I had a splendid couple of hours in Florence in pleasant and intelligent company.
Sometimes, that is one of the greatest merits of a story well told.
The subject of this book is one that I myself (!) have considered writing a book on. I'm glad I didn't even try - this is great, and fascinating. And the red thread is easily discernible through all the otherwise quite unrelated phenomena.
There's lots to be learned about oneself, others and the world, from this book.
The mark that Steve Jobs has put on the world is difficult to grasp. It's not just the revolutions he has created in so many fields, but perhaps more importantly, he has become the inspiration and the symbol for a new culture. A new culture that will create a different world.
Understanding this transformation of society demands an understanding of whom Steve Jobs was, and how he became whom he was. This book is both entertaining and at the same time answers those questions.
This book really "pushed me over the edge". I've had slumbering ideas for years, but now I've taken the first couple of steps towards creating my dream. This is not just a book for HBS alumni - their advantage is rather in their personalities, their stubborness and their willingness to work hard. I could really see that having a MBA from Harvard could be a burden if you considered becoming an entrepreneur - it's too easy to get a really good, safe, prestigious and well-paying job.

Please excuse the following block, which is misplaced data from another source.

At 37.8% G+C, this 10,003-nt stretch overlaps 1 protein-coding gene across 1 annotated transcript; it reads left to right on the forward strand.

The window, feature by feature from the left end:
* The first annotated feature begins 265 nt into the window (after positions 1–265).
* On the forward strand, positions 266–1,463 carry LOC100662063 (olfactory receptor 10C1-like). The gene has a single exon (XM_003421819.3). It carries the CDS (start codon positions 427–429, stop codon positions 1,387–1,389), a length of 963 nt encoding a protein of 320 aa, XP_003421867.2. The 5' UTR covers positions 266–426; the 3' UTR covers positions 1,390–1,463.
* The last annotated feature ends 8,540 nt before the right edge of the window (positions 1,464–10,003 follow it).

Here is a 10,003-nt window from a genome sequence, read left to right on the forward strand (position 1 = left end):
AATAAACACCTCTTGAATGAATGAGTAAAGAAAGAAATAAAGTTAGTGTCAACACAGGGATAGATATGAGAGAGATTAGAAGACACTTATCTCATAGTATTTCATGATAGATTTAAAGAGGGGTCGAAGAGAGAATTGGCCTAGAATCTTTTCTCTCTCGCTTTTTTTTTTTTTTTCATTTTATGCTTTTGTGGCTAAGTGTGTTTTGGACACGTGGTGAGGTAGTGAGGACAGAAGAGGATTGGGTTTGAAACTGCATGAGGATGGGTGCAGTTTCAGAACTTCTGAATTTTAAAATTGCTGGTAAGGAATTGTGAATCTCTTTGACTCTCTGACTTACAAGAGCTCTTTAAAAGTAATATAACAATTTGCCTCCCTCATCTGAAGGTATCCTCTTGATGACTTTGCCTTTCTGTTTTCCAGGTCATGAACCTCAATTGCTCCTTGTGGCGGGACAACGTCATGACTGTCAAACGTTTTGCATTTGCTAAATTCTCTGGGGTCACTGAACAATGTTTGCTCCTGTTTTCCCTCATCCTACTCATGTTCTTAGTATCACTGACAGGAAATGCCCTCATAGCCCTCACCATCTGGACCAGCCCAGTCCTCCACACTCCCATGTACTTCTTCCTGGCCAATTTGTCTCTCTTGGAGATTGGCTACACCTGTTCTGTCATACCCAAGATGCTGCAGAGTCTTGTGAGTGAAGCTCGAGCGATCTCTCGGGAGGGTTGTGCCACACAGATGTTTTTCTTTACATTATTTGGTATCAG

The Intelligent Entrepreneur is easy to listen to, it's inspiring - and the three individuals that we follow along are all different - we can each and every one find ourselves in them.
Now I'm Swedish, which could influence my opinion but I don't think it does. It's a great listen with mainly great characters and a great story, told in a great way.
Although, don't believe that Swedish names and Swedish accents sound like they do in this recording.
Usually pick books based on other listener's reviews, which I also did with this one. It's a good and interesting book, but there are lots of others out there that's more worth your time. The characters are quite shallow, and the story is dragged on, not realy letting you know anything, and then towards the end everything's told in 3 minutes.
If you've got a lot of time: Listen to it. Otherwise pick something else!